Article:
Call For Abstracts

Now Closed!


Langscape Magazine Volume 6, Issue 2,  Winter 2017
Theme: "Resilience and Resistance: Why the World Needs Biocultural Diversity"
    
Abstract Submission Now Closed


      

We are living in troubled times. Signs of social turmoil and ecological disruption are all around us. Climate change. Air, land, and water pollution. Degradation of our oceans, forests, freshwater, and agricultural land. Loss of species and their habitats. On top of that, add rampant social injustice and inequality, the trampling of human rights, intolerance for cultural and linguistic diversity, and the unrelenting pressures of a profit-driven global economy that pursues its goals regardless of the damage it inflicts to people and the biosphere. 

It can be tempting to look away from this unsettling and daunting picture and “get on with our lives.” Yet, around the world today, there is a widespread malaise, a sense that “things are not well.” Where do we look, then, for a source of ecological and social resilience, for tools of resistance against the forces that are fraying the web of life and causing societal distress? 

The answer, of course, is complex. But we at Terralingua believe that one important place to look for inspiration and strength is our world’s biocultural diversity: the interconnected and interdependent diversity of life in nature and culture. We see biocultural diversity—arising from our diverse adaptations to the natural world and reflected in the diversity of our cultural values, beliefs, behaviors, and languages—as both an expression and a wellspring of life’s evolutionary potential. Our diverse cultural traditions hold an invaluable wealth of human knowledge and adaptive capacity, from which we have much to learn. Respecting and supporting our biocultural diversity bolsters our capacity to address the current challenges and to bring about a profound shift in human values: one that will make sustaining the life systems that sustain us a primary societal goal.

  • Why does the world need biocultural diversity, and why does it need it now?
  • What does biocultural diversity teach us about the past that is relevant to the present and can help us build a better, more sustainable and just future?
  • What can we learn from places where diversity in nature and culture is still thriving today about other ways of thinking and being in the world?
  • If biocultural diversity continues to decline, what do we lose that is crucially relevant to our lives today—including the lives of the over half of humanity that now dwells in cities?
  • What do we say to those who feel that “we” are so much better off now—in a bioculturally impoverished world, maybe, but with so many more options and opportunities made available to us by technological and economic “progress”?
  • How do we effectively bring the message home to the unaware, the skeptic, and the billions—particularly in the younger generations—for whom “being connected” has more to do with being tethered to smartphones and social media than with being immersed in the natural world?
  • What are some telling examples, locally, regionally, or globally, of how we can build or rebuild biocultural resilience and resistance by drawing inspiration from Indigenous wisdom and other worldviews that remind us that we are part of and interdependent with the natural world?
If you feel you have something to say (or something visual to show) on any or all of these points, hurry up, we want to hear from you! Write up an abstract and send it our way.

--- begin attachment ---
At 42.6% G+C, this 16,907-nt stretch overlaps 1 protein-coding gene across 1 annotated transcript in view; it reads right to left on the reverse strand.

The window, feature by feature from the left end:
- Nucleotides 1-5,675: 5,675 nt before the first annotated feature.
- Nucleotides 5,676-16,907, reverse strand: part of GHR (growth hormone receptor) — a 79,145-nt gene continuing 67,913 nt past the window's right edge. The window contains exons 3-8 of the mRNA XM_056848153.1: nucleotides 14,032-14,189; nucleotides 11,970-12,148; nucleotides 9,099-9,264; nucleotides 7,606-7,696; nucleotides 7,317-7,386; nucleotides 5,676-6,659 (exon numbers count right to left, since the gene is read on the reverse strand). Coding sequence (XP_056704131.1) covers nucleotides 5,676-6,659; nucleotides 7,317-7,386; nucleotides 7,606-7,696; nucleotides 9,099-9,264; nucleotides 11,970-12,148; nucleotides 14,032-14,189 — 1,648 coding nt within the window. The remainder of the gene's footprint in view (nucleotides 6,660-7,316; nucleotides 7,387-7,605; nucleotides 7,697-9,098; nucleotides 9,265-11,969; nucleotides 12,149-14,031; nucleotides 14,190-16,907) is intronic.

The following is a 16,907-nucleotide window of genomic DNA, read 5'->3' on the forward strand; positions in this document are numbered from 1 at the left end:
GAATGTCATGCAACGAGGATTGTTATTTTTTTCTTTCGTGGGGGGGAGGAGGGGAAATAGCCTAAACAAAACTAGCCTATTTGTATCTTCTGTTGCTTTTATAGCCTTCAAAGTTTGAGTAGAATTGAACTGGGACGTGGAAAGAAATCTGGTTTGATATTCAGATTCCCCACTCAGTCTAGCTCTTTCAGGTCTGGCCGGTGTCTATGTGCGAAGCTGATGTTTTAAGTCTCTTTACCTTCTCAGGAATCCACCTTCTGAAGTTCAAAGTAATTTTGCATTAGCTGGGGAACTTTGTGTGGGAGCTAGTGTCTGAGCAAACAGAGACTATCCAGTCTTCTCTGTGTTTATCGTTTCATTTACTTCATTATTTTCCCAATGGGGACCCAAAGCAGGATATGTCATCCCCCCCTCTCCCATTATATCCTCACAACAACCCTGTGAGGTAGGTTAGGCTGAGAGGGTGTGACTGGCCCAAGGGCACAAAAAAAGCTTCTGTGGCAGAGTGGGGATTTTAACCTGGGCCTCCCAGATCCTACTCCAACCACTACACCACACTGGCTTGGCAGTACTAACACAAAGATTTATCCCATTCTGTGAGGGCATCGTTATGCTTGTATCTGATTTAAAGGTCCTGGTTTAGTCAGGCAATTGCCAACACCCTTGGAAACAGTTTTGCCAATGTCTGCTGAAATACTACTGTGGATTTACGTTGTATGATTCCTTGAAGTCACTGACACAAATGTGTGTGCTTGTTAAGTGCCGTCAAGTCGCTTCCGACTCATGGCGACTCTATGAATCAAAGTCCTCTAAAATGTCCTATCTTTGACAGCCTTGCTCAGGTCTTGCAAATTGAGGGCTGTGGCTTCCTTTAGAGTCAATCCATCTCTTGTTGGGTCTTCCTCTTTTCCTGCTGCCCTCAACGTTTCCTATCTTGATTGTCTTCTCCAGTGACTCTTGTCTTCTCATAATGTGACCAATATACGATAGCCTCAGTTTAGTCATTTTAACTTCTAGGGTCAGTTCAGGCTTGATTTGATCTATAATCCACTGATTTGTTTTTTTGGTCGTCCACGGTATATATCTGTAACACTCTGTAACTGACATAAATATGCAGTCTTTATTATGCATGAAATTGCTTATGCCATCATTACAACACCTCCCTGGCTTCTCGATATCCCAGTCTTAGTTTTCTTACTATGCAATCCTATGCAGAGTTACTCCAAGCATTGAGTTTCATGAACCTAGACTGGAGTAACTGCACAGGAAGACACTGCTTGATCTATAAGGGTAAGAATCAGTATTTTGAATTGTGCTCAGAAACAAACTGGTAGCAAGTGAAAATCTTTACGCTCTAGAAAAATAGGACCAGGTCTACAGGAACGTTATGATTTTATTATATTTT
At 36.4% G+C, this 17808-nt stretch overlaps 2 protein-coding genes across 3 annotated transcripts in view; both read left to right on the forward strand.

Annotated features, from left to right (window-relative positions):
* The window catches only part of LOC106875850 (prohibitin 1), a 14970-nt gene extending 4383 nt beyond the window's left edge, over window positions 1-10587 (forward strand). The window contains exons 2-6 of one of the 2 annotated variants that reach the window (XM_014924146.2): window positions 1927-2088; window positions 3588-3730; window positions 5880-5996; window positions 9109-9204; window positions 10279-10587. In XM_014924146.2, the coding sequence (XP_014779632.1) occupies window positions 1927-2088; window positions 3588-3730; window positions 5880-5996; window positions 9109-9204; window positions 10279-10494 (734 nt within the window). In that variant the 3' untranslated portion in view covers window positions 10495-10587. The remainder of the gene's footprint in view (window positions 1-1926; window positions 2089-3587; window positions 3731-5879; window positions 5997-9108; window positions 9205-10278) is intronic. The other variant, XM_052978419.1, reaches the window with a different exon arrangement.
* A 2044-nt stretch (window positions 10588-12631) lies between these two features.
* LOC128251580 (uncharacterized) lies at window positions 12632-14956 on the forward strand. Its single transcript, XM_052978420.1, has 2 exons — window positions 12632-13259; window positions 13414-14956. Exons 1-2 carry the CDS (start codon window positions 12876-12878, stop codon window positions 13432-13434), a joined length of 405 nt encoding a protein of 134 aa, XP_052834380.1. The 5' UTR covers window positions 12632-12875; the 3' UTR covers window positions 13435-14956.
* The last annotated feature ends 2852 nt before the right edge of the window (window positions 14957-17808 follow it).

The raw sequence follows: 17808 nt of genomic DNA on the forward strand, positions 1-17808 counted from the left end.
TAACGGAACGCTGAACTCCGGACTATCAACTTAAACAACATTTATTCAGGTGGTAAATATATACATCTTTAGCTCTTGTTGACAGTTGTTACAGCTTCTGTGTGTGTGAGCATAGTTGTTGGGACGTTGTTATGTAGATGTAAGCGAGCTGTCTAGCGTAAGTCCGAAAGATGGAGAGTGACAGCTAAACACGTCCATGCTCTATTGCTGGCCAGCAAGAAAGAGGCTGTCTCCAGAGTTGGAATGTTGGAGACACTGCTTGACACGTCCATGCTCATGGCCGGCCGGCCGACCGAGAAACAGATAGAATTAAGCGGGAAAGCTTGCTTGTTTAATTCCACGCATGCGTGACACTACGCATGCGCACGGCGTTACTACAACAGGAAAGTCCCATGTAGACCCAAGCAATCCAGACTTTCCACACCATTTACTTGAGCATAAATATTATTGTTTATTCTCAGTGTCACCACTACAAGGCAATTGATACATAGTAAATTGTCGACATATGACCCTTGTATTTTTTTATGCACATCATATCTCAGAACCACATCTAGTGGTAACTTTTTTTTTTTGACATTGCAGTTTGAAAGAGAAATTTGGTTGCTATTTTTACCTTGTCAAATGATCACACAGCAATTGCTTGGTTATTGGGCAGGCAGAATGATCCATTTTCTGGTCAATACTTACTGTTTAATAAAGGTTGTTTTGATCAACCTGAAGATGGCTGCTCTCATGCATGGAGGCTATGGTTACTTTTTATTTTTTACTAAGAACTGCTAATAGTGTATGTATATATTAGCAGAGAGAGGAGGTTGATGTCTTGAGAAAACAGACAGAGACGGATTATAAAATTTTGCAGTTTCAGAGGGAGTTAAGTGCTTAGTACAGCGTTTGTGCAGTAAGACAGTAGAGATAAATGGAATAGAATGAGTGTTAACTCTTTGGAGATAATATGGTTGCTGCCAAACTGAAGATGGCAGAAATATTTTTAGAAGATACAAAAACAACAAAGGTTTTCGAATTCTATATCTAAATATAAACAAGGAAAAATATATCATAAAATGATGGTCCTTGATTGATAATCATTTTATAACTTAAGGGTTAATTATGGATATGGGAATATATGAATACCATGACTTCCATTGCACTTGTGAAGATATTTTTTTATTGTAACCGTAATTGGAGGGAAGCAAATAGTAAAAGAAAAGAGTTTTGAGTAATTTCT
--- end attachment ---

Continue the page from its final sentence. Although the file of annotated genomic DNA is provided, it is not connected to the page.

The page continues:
Contributions to Langscape Magazine may take different forms, either text-driven or artwork-driven (such as photo essays, video essays, or other visual art):

  • Thought pieces for our "Ideas" section
  • Personal accounts, dialogues, stories, or poetry for "Reflections"
  • Reports from the field for "Dispatches"
  • Discussions of policy interventions or practical solutions for "Action"
  • Or surprise us with something different, and we'll have to create a new section for you!
Our extended deadline of August 16 is approaching fast, so send your abstract soon! See below for instructions on how to submit.

Cordially,

Luisa Maffi
Co-founder and Director, Terralingua
Editor, Langscape Magazine

Unity in Biocultural Diversity - Together We Can!

HOW TO SUBMIT YOUR ABSTRACT:

SUBMISSIONS NOW CLOSED! The following information no longer applies.

Please submit a single document in Word .doc or .docx formats only (no PDFs, please), including the following: 

  1. Abstract – your idea for a contribution to the theme above – in 1-2 paragraphs maximum
  2. Bionote – a 50-word-maximum statement about yourself and your work

After reviewing all abstracts received, we will let you know by August 20 whether we would like to invite you to submit a full contribution.

PLEASE NOTE:  An invitation to submit a full contribution does not mean that your contribution is already accepted for publication. It means that we are interested in your idea and would like to see your full submission.

IMPORTANT: Be aware that Langscape Magazine does not publish formal scientific or technical papers. We seek contributions that, while based on solid scholarship, express concepts in accessible language and in a literary rather than an academic style. Tell a story with words and/or images!

SUBMISSIONS NOW CLOSED

BEFORE YOU SUBMIT, you may want to look at the most recent issue released in July 2017, Vol 6.1, released in Summer 2017. Read the EditorialTable of Contents, and the sample articles. (Copies of the full issue are available through our Market, or you may purchase a subscription.) 

If you are still unsure whether your contribution would fit with Terralingua’s perspectives and the approach of Langscape Magazine, we suggest that you review the following Resources: